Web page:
The attractive village of Turvey lies beside the River Ouse near the border with Buckinghamshire. At the time of the Domesday Book the village was named "Turvey Tornai" and much of the land was owned by the Norman Bishop of Coutances.
The manor of Turvey was tenanted by the Alneto family. An Alneto heiress married into the Mordaunt family, who held Turvey until 1786. The final Mordaunt of Turvey was the 2nd Earl of Peterborough, who lost the estates because of his political affiliations.
Remnants of the old Saxon church can still be seen in the structure of medieval All Saints, a spacious church set beside Turvey House. Two late Saxon windows survive in the SW corner of the nave, and the unusual 4-corner font dates from about 1200.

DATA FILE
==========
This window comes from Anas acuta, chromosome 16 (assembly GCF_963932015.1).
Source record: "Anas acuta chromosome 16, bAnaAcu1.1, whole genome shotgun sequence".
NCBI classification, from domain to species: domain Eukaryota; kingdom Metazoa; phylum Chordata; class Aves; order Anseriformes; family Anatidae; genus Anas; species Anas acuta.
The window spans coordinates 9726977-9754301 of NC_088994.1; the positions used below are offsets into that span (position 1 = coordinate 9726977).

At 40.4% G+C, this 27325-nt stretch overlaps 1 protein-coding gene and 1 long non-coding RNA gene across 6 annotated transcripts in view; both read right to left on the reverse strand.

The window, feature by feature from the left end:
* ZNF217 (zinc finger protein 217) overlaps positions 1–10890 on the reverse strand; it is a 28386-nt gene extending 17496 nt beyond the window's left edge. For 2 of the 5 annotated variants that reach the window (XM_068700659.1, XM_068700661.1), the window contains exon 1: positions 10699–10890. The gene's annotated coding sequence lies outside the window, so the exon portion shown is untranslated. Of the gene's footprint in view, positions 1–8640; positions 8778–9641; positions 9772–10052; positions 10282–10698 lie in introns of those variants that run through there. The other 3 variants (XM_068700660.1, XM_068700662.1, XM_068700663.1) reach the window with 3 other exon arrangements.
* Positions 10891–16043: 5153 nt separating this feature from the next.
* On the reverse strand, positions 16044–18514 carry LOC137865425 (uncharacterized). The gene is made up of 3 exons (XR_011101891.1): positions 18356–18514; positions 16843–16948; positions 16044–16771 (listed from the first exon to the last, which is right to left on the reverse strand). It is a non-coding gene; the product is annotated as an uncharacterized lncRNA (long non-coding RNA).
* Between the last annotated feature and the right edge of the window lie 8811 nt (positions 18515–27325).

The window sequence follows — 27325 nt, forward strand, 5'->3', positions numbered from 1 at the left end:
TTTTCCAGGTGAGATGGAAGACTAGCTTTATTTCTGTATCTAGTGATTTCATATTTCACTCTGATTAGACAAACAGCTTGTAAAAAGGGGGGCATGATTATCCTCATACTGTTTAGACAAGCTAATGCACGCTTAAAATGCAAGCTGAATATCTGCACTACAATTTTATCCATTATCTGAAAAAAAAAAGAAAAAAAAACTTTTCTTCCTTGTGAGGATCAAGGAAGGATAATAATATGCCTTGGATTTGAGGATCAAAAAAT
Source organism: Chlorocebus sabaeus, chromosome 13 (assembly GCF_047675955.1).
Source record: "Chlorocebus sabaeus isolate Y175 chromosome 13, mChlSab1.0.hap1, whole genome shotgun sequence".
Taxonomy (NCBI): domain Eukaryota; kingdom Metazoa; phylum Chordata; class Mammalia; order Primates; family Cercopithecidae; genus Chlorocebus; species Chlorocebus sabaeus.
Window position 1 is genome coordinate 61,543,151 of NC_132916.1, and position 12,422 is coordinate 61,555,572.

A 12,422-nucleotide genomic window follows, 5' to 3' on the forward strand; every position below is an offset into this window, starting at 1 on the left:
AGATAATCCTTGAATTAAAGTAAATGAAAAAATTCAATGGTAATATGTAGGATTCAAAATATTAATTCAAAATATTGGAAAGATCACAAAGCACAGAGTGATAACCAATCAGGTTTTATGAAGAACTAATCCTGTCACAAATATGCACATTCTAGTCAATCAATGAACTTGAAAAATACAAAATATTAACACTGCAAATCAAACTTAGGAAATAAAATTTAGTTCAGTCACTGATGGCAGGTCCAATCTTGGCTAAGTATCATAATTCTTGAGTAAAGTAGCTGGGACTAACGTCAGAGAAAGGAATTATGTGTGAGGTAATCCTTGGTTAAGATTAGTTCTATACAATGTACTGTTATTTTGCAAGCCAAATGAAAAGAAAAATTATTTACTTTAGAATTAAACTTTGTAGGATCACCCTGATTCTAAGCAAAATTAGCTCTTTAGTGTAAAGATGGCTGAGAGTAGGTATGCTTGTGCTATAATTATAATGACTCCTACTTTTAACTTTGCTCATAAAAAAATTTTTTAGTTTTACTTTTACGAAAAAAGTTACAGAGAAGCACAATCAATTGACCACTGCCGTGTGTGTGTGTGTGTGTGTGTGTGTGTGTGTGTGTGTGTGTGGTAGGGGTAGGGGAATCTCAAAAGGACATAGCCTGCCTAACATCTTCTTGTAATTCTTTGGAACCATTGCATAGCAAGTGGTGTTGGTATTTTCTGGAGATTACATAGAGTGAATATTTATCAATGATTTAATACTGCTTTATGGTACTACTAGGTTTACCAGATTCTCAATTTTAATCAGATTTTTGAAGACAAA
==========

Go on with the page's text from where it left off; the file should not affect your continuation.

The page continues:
The most prominent feature of the interior are the 16th-century brass memorials to various Mordaunt family members. Several of the memorials are quite striking; the effigy of Sir John Mordaunt (d 1506) rests on a helmet topped with a shrieking man.
The elegantly simple memorial to the 3rd Baron Mordaunt (d. 1601) is composed of black alabaster and marble. The Baron was a reluctant judge at the trial of Mary, Queen of Scots.
Turvey Abbey is now a Benedictine house and retreat centre, with fine Jacobean architecture, and Turvey House is an enjoyable example of Georgian architecture.